How to schedule your Windows 10 updates

Windows 10 is here, and with it a change that may surprise some home users used to handling Windows updates on their own. Microsoft will not support manual updates on Windows 10 Home PCs. Instead, all updates are automatically downloaded to your machine and then scheduled to install when your PC is idle.

There are some exceptions and workarounds to that, but for most of us updates are a mandatory affair. The one thing that Microsoft will let you do, however, is decide when your system actually restarts to install the updates.

Scheduling restarts

First, click on the Start menu, open the Settings app, and select Update & security > Windows Update. As you can see on the screen above there's already an option to select a restart time to finish installing an update. But we want to make sure we get notified every time the system requires a reboot. That we don't have to constantly check-in with the Settings app to see if an update is ready for installation.

Click on Advanced options at the bottom of the Windows Update screen. At the top of the next screen you'll see a drop down menu under Choose how updates are installed. Click the drop down and select Notify to schedule restart.

Now, hit the back button in the upper left corner of the Settings app to return to the previous screen. If an update is ready to go, click the Select a restart time radio button and adjust the fields to your liking. You can choose any time in the next week to restart your system. If you'd rather restart right away there's a Restart now button towards the bottom of the screen.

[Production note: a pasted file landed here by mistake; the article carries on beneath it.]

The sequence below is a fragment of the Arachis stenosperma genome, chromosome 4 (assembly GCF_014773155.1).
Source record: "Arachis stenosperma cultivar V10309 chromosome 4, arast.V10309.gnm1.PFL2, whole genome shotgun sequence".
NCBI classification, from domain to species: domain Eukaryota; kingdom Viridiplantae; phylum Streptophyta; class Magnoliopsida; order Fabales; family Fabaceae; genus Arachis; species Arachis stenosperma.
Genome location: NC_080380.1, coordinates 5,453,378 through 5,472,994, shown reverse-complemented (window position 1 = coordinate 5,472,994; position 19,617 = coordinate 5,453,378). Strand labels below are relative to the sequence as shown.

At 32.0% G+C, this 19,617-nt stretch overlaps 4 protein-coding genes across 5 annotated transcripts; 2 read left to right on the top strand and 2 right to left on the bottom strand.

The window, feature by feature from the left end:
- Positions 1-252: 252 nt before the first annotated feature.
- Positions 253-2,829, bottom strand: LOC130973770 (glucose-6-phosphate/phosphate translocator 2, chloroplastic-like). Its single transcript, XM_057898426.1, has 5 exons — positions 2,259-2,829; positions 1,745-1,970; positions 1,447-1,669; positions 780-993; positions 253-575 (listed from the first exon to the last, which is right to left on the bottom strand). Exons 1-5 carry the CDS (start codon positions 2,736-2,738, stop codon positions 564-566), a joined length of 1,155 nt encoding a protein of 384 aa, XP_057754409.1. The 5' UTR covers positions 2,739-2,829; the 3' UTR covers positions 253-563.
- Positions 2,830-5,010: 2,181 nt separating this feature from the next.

Keep in mind this tweak does not pause update restarts, it only notifies you that a restart is required soon. Windows will schedule its own reboot first, and you must override it manually by scheduling your own.

Why is Microsoft doing this

With Windows 10, Microsoft is switching to the concept of "Windows as a service." Under this model, the OS is never "done." Instead it will continually receive feature updates, as well as Microsoft's usual security patches. At least that's what Microsoft says will happen.

For regular users, the basic takeaway is that you must stay current with Microsoft's latest updates as they roll out. There is a power user utility to manually block specific updates if they mess up your system, and you can get around silently downloaded updates if you're on a metered connection.

For the most part, however, you must take the updates as they come. That may not be much of a change for most of you, as Windows 7 and 8.1 both have automatic update features that silently download and install changes in the background. The difference in the older systems compared to Windows 10 is that Microsoft offered a manual update option--which no longer exists.


Ian Paul

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